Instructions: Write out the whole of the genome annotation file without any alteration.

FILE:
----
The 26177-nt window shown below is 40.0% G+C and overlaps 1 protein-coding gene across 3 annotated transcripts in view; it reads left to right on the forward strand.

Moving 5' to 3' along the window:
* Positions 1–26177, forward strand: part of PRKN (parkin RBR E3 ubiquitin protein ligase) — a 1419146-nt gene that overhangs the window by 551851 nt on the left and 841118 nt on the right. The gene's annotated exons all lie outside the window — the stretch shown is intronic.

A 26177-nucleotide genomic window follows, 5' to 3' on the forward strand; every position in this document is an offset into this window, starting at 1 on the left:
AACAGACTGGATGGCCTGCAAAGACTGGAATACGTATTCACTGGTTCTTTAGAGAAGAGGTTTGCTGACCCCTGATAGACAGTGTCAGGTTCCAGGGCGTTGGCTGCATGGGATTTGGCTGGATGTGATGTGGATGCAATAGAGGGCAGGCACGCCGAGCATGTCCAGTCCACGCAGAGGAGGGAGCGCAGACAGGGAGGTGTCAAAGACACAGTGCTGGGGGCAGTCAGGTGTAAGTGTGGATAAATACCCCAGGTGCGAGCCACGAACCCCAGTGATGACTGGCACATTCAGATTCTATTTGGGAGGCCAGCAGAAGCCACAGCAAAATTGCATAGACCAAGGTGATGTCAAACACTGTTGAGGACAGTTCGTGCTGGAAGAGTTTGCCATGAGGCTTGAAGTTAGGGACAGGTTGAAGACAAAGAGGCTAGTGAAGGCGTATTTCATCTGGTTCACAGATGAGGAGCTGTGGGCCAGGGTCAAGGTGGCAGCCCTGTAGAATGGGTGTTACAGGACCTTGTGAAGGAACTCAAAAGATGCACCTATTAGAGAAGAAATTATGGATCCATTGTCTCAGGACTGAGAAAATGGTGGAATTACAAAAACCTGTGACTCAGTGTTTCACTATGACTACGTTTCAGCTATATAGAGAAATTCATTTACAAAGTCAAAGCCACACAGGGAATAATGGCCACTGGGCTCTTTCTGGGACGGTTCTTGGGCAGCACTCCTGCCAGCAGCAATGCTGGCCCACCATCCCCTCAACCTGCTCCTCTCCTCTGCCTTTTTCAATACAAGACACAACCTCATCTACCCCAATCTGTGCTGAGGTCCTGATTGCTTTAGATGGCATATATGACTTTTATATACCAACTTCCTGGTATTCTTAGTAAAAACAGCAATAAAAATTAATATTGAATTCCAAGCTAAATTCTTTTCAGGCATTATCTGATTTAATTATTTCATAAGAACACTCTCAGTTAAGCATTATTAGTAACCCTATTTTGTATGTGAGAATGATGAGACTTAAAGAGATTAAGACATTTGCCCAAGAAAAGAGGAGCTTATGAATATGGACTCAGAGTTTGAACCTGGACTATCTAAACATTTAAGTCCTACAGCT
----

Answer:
The 26177-nt window shown below is 40.0% G+C and overlaps 1 protein-coding gene across 3 annotated transcripts in view; it reads left to right on the forward strand.

Moving 5' to 3' along the window:
* Positions 1–26177, forward strand: part of PRKN (parkin RBR E3 ubiquitin protein ligase) — a 1419146-nt gene that overhangs the window by 551851 nt on the left and 841118 nt on the right. The gene's annotated exons all lie outside the window — the stretch shown is intronic.

A 26177-nucleotide genomic window follows, 5' to 3' on the forward strand; every position in this document is an offset into this window, starting at 1 on the left:
AACAGACTGGATGGCCTGCAAAGACTGGAATACGTATTCACTGGTTCTTTAGAGAAGAGGTTTGCTGACCCCTGATAGACAGTGTCAGGTTCCAGGGCGTTGGCTGCATGGGATTTGGCTGGATGTGATGTGGATGCAATAGAGGGCAGGCACGCCGAGCATGTCCAGTCCACGCAGAGGAGGGAGCGCAGACAGGGAGGTGTCAAAGACACAGTGCTGGGGGCAGTCAGGTGTAAGTGTGGATAAATACCCCAGGTGCGAGCCACGAACCCCAGTGATGACTGGCACATTCAGATTCTATTTGGGAGGCCAGCAGAAGCCACAGCAAAATTGCATAGACCAAGGTGATGTCAAACACTGTTGAGGACAGTTCGTGCTGGAAGAGTTTGCCATGAGGCTTGAAGTTAGGGACAGGTTGAAGACAAAGAGGCTAGTGAAGGCGTATTTCATCTGGTTCACAGATGAGGAGCTGTGGGCCAGGGTCAAGGTGGCAGCCCTGTAGAATGGGTGTTACAGGACCTTGTGAAGGAACTCAAAAGATGCACCTATTAGAGAAGAAATTATGGATCCATTGTCTCAGGACTGAGAAAATGGTGGAATTACAAAAACCTGTGACTCAGTGTTTCACTATGACTACGTTTCAGCTATATAGAGAAATTCATTTACAAAGTCAAAGCCACACAGGGAATAATGGCCACTGGGCTCTTTCTGGGACGGTTCTTGGGCAGCACTCCTGCCAGCAGCAATGCTGGCCCACCATCCCCTCAACCTGCTCCTCTCCTCTGCCTTTTTCAATACAAGACACAACCTCATCTACCCCAATCTGTGCTGAGGTCCTGATTGCTTTAGATGGCATATATGACTTTTATATACCAACTTCCTGGTATTCTTAGTAAAAACAGCAATAAAAATTAATATTGAATTCCAAGCTAAATTCTTTTCAGGCATTATCTGATTTAATTATTTCATAAGAACACTCTCAGTTAAGCATTATTAGTAACCCTATTTTGTATGTGAGAATGATGAGACTTAAAGAGATTAAGACATTTGCCCAAGAAAAGAGGAGCTTATGAATATGGACTCAGAGTTTGAACCTGGACTATCTAAACATTTAAGTCCTACAGCT